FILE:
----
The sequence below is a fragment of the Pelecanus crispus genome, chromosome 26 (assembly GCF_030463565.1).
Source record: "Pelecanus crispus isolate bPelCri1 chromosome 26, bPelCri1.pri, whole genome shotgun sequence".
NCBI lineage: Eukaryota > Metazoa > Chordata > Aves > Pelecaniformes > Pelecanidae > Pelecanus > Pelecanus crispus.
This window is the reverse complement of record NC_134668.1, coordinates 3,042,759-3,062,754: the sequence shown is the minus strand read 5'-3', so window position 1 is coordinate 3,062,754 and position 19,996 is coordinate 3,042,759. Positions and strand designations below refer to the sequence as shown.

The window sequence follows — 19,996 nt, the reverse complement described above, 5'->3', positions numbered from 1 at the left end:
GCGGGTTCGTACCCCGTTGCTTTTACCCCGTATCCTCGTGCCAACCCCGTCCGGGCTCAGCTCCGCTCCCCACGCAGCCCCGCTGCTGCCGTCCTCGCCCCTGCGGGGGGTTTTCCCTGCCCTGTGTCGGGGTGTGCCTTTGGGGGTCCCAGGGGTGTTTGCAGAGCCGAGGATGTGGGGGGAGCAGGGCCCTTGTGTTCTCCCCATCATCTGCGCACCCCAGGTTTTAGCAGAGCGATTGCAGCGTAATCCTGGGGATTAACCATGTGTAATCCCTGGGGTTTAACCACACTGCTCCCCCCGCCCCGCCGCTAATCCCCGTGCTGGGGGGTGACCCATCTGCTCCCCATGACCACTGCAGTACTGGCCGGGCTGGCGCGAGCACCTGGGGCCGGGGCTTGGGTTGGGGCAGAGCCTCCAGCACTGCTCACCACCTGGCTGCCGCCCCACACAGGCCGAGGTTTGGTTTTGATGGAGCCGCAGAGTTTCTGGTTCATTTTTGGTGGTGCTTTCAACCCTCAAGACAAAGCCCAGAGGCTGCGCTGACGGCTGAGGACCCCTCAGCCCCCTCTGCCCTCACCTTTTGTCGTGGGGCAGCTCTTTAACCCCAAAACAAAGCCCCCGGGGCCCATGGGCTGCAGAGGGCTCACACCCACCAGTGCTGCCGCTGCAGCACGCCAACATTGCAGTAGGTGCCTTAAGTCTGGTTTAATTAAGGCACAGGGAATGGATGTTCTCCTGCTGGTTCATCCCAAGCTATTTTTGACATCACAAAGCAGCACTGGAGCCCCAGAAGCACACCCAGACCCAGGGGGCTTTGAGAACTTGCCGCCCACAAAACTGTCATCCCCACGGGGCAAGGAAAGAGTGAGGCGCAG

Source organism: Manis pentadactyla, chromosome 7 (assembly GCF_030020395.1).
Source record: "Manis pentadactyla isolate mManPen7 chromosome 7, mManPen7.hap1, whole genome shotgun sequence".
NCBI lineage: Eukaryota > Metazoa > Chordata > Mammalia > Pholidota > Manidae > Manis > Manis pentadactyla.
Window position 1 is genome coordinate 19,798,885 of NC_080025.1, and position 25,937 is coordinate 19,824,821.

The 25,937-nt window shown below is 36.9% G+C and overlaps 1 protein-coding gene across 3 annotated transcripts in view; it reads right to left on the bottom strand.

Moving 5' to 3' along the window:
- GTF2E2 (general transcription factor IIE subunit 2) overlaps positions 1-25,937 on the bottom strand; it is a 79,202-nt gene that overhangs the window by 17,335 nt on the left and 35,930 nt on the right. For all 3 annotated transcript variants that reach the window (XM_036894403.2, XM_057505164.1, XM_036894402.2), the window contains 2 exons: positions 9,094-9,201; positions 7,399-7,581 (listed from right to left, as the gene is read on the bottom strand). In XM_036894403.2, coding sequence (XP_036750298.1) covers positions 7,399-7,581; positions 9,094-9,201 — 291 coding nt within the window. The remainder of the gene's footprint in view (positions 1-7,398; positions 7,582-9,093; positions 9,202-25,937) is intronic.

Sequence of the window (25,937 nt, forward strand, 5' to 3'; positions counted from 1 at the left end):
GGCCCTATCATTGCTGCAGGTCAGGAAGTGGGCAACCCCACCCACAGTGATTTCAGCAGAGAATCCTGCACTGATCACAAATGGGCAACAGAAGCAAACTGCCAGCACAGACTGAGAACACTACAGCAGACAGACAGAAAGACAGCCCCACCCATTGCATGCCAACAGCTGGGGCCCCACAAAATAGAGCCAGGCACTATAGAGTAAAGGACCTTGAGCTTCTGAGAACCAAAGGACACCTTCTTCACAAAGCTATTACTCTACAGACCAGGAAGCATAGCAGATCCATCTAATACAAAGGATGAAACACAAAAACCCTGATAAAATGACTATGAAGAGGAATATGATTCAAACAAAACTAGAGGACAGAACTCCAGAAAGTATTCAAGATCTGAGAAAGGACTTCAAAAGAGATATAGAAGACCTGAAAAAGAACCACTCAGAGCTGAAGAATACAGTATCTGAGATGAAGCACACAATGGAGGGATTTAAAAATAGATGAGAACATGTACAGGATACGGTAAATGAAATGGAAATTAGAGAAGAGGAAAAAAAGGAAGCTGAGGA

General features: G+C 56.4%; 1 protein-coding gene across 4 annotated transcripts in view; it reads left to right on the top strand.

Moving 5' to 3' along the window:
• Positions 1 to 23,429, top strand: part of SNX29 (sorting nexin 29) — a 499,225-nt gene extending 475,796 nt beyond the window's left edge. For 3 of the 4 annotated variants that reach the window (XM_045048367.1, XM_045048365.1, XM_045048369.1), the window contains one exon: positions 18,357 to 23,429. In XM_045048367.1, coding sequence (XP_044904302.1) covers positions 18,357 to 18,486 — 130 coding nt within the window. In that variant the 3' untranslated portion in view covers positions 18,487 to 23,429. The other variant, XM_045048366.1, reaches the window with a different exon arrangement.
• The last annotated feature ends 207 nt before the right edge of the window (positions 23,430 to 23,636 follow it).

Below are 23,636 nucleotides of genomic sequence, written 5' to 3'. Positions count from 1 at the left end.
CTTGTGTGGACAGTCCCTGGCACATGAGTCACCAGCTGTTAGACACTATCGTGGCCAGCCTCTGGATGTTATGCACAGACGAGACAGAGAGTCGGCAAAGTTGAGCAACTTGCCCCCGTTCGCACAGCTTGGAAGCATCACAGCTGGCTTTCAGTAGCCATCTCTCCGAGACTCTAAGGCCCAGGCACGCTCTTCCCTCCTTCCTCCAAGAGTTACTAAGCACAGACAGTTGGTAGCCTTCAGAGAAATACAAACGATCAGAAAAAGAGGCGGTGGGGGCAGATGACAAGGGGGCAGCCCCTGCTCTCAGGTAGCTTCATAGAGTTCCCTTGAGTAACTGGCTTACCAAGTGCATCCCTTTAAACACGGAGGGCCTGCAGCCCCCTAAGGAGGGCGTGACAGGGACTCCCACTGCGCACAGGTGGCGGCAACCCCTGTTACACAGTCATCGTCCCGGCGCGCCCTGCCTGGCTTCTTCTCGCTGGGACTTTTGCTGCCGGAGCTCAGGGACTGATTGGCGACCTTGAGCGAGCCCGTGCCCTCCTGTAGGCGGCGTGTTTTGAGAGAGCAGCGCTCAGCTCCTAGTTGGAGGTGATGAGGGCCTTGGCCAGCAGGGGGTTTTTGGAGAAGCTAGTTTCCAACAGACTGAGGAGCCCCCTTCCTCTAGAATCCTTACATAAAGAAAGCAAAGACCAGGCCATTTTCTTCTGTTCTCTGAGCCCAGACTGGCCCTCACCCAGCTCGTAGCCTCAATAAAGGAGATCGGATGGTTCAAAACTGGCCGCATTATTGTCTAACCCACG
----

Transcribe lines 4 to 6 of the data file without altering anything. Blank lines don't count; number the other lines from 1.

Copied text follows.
This window is the reverse complement of record NC_134668.1, coordinates 3,042,759-3,062,754: the sequence shown is the minus strand read 5'-3', so window position 1 is coordinate 3,062,754 and position 19,996 is coordinate 3,042,759. Positions and strand designations below refer to the sequence as shown.

The window sequence follows — 19,996 nt, the reverse complement described above, 5'->3', positions numbered from 1 at the left end:
GCGGGTTCGTACCCCGTTGCTTTTACCCCGTATCCTCGTGCCAACCCCGTCCGGGCTCAGCTCCGCTCCCCACGCAGCCCCGCTGCTGCCGTCCTCGCCCCTGCGGGGGGTTTTCCCTGCCCTGTGTCGGGGTGTGCCTTTGGGGGTCCCAGGGGTGTTTGCAGAGCCGAGGATGTGGGGGGAGCAGGGCCCTTGTGTTCTCCCCATCATCTGCGCACCCCAGGTTTTAGCAGAGCGATTGCAGCGTAATCCTGGGGATTAACCATGTGTAATCCCTGGGGTTTAACCACACTGCTCCCCCCGCCCCGCCGCTAATCCCCGTGCTGGGGGGTGACCCATCTGCTCCCCATGACCACTGCAGTACTGGCCGGGCTGGCGCGAGCACCTGGGGCCGGGGCTTGGGTTGGGGCAGAGCCTCCAGCACTGCTCACCACCTGGCTGCCGCCCCACACAGGCCGAGGTTTGGTTTTGATGGAGCCGCAGAGTTTCTGGTTCATTTTTGGTGGTGCTTTCAACCCTCAAGACAAAGCCCAGAGGCTGCGCTGACGGCTGAGGACCCCTCAGCCCCCTCTGCCCTCACCTTTTGTCGTGGGGCAGCTCTTTAACCCCAAAACAAAGCCCCCGGGGCCCATGGGCTGCAGAGGGCTCACACCCACCAGTGCTGCCGCTGCAGCACGCCAACATTGCAGTAGGTGCCTTAAGTCTGGTTTAATTAAGGCACAGGGAATGGATGTTCTCCTGCTGGTTCATCCCAAGCTATTTTTGACATCACAAAGCAGCACTGGAGCCCCAGAAGCACACCCAGACCCAGGGGGCTTTGAGAACTTGCCGCCCACAAAACTGTCATCCCCACGGGGCAAGGAAAGAGTGAGGCGCAG